Metrodome Roof Rises Again
MINNEAPOLIS (WCCO/AP) — One of the last scars of our brutal winter is finally gone. The Metrodome roof is back up.
Heavy snow from a December blizzard caused the dome’s roof to cave in, but just a few hours ago, crews in Minnesota were able to inflate the new roof — along with patching a hole that’s been in the city’s skyline.
Stadium officials and construction workers had 20 fans ready to pump air into the dome. They started the process with 12 then went to just six. Going forward, only two or three fans will maintain the pressure.
Chief engineer Steve Maki says the process was problem-free.
“I guess I’m a little surprised it went as well as it did, because you always think of what could be the worst thing that could happen,” he said. “So I guess I’m pleasantly surprised that it all went well and I’m glad for it.”
The process to raise the roof was said to take about three hours, but in reality, it only took about 45 minutes.
Now the work begins to get the inside ready. Crews also started to pull back the wood that protected the turf, while the roof was deflated. But for those who work there everyday, after seven months things are starting to feel normal again.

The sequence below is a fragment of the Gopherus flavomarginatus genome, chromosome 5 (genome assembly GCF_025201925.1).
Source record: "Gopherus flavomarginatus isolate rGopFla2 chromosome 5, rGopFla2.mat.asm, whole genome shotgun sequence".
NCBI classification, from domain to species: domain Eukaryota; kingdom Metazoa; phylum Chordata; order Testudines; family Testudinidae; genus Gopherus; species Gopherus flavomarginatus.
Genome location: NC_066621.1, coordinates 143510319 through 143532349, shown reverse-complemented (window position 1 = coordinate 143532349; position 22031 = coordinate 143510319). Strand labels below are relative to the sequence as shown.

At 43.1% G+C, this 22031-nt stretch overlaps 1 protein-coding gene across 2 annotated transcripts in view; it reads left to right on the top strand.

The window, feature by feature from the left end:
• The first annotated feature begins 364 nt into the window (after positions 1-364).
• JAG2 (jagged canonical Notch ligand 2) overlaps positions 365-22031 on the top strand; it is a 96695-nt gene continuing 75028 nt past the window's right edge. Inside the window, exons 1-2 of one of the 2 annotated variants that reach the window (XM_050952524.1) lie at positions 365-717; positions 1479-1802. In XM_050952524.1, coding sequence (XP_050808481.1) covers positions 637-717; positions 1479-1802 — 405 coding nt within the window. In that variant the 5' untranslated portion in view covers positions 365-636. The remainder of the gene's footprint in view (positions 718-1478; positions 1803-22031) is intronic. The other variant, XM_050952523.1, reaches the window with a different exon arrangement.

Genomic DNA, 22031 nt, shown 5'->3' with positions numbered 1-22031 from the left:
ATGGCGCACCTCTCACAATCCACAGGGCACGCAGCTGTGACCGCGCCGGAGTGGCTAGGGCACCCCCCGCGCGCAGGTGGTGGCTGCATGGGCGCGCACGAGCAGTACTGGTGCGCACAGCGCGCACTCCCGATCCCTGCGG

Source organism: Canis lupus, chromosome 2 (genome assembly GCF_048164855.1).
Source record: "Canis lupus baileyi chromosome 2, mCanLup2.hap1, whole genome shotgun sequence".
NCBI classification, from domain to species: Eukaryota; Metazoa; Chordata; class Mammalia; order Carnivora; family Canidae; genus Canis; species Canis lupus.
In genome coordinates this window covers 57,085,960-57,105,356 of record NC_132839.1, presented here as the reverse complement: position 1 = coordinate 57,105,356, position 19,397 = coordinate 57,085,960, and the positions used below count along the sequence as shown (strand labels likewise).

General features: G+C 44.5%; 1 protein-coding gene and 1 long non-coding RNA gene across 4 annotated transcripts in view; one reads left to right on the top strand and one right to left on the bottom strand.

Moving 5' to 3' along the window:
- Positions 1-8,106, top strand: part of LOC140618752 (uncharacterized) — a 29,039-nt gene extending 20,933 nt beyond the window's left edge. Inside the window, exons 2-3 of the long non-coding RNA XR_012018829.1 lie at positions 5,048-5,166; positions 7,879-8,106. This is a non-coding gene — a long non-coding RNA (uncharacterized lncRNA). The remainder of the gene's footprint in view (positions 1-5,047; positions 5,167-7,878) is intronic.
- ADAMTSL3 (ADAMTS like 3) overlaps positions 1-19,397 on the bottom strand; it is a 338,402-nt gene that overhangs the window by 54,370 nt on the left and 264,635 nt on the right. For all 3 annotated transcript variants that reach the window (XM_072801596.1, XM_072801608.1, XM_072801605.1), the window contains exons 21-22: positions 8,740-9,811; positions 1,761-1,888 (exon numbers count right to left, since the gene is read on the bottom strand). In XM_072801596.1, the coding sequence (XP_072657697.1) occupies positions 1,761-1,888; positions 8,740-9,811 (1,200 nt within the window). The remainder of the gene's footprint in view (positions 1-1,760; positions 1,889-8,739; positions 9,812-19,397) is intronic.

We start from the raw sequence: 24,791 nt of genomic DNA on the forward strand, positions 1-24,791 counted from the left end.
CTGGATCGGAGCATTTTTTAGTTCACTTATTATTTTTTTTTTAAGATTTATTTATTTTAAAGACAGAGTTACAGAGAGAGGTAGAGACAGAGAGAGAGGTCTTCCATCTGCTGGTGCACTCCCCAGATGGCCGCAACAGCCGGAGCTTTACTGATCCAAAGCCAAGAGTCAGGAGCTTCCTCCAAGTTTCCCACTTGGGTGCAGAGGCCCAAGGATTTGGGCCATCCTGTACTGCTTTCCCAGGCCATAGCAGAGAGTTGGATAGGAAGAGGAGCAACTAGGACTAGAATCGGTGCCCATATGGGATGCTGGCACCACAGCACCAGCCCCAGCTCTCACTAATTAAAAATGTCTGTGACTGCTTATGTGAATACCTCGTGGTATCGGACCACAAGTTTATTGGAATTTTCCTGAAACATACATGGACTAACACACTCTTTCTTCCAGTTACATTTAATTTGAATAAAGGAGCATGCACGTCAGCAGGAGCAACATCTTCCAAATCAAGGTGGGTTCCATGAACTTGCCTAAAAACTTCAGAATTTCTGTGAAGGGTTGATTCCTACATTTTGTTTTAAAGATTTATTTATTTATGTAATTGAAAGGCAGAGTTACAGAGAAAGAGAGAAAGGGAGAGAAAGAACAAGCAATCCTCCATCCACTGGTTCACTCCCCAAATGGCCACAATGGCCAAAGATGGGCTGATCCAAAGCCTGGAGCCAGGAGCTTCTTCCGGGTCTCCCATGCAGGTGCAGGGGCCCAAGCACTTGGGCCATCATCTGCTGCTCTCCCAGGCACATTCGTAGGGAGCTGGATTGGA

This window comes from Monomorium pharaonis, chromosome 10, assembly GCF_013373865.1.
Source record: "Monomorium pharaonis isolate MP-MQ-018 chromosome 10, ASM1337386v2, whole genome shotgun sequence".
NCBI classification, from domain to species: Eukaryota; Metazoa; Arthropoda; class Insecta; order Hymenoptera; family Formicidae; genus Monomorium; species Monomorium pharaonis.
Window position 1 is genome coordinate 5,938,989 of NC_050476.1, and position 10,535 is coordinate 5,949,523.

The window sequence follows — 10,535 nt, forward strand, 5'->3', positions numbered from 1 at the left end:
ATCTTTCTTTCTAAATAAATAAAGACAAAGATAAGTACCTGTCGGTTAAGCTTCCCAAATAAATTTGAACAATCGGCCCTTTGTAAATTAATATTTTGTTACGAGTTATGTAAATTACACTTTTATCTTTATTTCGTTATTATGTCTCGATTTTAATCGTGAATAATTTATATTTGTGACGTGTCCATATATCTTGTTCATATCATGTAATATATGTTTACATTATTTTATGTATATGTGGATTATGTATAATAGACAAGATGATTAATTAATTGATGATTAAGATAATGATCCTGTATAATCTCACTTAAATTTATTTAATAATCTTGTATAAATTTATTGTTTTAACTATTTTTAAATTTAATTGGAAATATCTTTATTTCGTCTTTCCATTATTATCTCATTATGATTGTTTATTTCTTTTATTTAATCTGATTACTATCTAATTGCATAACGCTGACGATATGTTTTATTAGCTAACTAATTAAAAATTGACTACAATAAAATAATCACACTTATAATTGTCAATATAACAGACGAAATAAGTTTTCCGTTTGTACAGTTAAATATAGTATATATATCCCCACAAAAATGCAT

Officials hope to have everything cleaned up and ready to go by Aug. 20, when the Sports Commission will host an open house.
Most of the construction work should be done by Aug. 1, which will trigger a $500,000 bonus for Amherst, N.Y.-based contractor Birdair Inc., the company that designed and installed the original roof. The entire project cost $22.7 million, including $18 million for the roof itself, and it’s covered by the MSFC’s insurance.
The artificial turf was also damaged when the roof broke open and snow poured in, and that might have to be replaced, too, but Maki said that work, if necessary, would be done by Aug. 18.
The Vikings will play their first home preseason game on Aug. 27, assuming the NFL lockout is over.
Vikings vice president for public affairs and stadium development Lester Bagley said the team is appreciative of the work.
“Viking football is on the way, and we’re going to get our home-field advantage back,” Bagley said.
The Vikings are seeking a new stadium, but that effort has been stymied in part by the state’s budget deficit and government shutdown.
“We’re going to need to raise revenue to do this, and there really hasn’t been a lot of synergy on how that would happen at this point,” Mondale said. “So we’re waiting. But we’re working. We’re being creative, and we’re being solution-focused. I think there’s still a pretty good shot that we’ll have a good proposal ready for the elected leaders to take a look at — and hopefully in the right timeframe.”
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